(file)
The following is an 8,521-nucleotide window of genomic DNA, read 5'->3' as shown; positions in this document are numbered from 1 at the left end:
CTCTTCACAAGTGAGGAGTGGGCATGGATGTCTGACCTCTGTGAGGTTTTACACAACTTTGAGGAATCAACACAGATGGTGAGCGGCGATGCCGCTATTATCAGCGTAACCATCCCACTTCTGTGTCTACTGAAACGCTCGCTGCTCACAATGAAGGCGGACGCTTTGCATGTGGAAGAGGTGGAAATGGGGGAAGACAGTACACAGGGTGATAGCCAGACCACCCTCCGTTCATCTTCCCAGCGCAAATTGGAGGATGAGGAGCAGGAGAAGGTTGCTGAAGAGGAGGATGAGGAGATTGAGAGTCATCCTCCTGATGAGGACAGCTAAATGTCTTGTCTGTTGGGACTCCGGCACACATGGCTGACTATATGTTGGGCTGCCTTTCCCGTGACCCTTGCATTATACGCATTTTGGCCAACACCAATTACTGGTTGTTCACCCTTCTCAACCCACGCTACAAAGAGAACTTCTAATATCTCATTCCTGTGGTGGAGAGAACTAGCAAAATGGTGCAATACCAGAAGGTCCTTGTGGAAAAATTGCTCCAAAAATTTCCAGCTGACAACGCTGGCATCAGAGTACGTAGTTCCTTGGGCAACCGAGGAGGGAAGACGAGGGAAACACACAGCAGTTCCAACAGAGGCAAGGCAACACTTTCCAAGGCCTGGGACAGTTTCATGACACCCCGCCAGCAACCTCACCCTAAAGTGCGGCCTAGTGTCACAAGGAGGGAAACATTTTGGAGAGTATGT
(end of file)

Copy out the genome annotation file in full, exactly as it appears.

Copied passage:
The following is an 8,521-nucleotide window of genomic DNA, read 5'->3' as shown; positions in this document are numbered from 1 at the left end:
CTCTTCACAAGTGAGGAGTGGGCATGGATGTCTGACCTCTGTGAGGTTTTACACAACTTTGAGGAATCAACACAGATGGTGAGCGGCGATGCCGCTATTATCAGCGTAACCATCCCACTTCTGTGTCTACTGAAACGCTCGCTGCTCACAATGAAGGCGGACGCTTTGCATGTGGAAGAGGTGGAAATGGGGGAAGACAGTACACAGGGTGATAGCCAGACCACCCTCCGTTCATCTTCCCAGCGCAAATTGGAGGATGAGGAGCAGGAGAAGGTTGCTGAAGAGGAGGATGAGGAGATTGAGAGTCATCCTCCTGATGAGGACAGCTAAATGTCTTGTCTGTTGGGACTCCGGCACACATGGCTGACTATATGTTGGGCTGCCTTTCCCGTGACCCTTGCATTATACGCATTTTGGCCAACACCAATTACTGGTTGTTCACCCTTCTCAACCCACGCTACAAAGAGAACTTCTAATATCTCATTCCTGTGGTGGAGAGAACTAGCAAAATGGTGCAATACCAGAAGGTCCTTGTGGAAAAATTGCTCCAAAAATTTCCAGCTGACAACGCTGGCATCAGAGTACGTAGTTCCTTGGGCAACCGAGGAGGGAAGACGAGGGAAACACACAGCAGTTCCAACAGAGGCAAGGCAACACTTTCCAAGGCCTGGGACAGTTTCATGACACCCCGCCAGCAACCTCACCCTAAAGTGCGGCCTAGTGTCACAAGGAGGGAAACATTTTGGAGAGTATGT